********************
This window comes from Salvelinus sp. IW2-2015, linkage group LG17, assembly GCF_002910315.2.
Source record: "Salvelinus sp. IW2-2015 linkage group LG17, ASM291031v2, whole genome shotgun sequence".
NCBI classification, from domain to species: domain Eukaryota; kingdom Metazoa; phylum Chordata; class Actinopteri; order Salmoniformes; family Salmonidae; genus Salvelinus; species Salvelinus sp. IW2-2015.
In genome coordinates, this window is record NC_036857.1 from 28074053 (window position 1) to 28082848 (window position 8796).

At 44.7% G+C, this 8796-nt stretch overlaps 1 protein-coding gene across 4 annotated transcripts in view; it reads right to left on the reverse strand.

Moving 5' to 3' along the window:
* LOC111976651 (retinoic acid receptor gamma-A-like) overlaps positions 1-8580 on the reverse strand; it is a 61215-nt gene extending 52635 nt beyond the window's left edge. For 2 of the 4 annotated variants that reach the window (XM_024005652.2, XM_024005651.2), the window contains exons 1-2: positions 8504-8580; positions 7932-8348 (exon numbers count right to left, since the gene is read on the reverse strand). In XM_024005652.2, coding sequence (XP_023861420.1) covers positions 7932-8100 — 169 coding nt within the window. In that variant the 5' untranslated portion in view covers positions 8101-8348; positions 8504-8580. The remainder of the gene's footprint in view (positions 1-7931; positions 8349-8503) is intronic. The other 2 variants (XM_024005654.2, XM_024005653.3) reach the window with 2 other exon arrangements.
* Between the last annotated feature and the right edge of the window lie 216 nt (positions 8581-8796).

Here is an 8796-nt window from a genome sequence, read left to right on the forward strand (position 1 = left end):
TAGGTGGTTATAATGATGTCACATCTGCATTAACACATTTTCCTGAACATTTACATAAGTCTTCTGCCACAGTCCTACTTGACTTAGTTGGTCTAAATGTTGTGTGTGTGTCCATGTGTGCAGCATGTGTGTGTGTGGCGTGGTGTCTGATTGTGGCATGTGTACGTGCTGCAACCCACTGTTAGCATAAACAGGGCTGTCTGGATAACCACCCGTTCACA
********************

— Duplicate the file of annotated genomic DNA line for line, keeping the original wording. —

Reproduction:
This window comes from Salvelinus sp. IW2-2015, linkage group LG17, assembly GCF_002910315.2.
Source record: "Salvelinus sp. IW2-2015 linkage group LG17, ASM291031v2, whole genome shotgun sequence".
NCBI classification, from domain to species: domain Eukaryota; kingdom Metazoa; phylum Chordata; class Actinopteri; order Salmoniformes; family Salmonidae; genus Salvelinus; species Salvelinus sp. IW2-2015.
In genome coordinates, this window is record NC_036857.1 from 28074053 (window position 1) to 28082848 (window position 8796).

At 44.7% G+C, this 8796-nt stretch overlaps 1 protein-coding gene across 4 annotated transcripts in view; it reads right to left on the reverse strand.

Moving 5' to 3' along the window:
* LOC111976651 (retinoic acid receptor gamma-A-like) overlaps positions 1-8580 on the reverse strand; it is a 61215-nt gene extending 52635 nt beyond the window's left edge. For 2 of the 4 annotated variants that reach the window (XM_024005652.2, XM_024005651.2), the window contains exons 1-2: positions 8504-8580; positions 7932-8348 (exon numbers count right to left, since the gene is read on the reverse strand). In XM_024005652.2, coding sequence (XP_023861420.1) covers positions 7932-8100 — 169 coding nt within the window. In that variant the 5' untranslated portion in view covers positions 8101-8348; positions 8504-8580. The remainder of the gene's footprint in view (positions 1-7931; positions 8349-8503) is intronic. The other 2 variants (XM_024005654.2, XM_024005653.3) reach the window with 2 other exon arrangements.
* Between the last annotated feature and the right edge of the window lie 216 nt (positions 8581-8796).

Here is an 8796-nt window from a genome sequence, read left to right on the forward strand (position 1 = left end):
TAGGTGGTTATAATGATGTCACATCTGCATTAACACATTTTCCTGAACATTTACATAAGTCTTCTGCCACAGTCCTACTTGACTTAGTTGGTCTAAATGTTGTGTGTGTGTCCATGTGTGCAGCATGTGTGTGTGTGGCGTGGTGTCTGATTGTGGCATGTGTACGTGCTGCAACCCACTGTTAGCATAAACAGGGCTGTCTGGATAACCACCCGTTCACA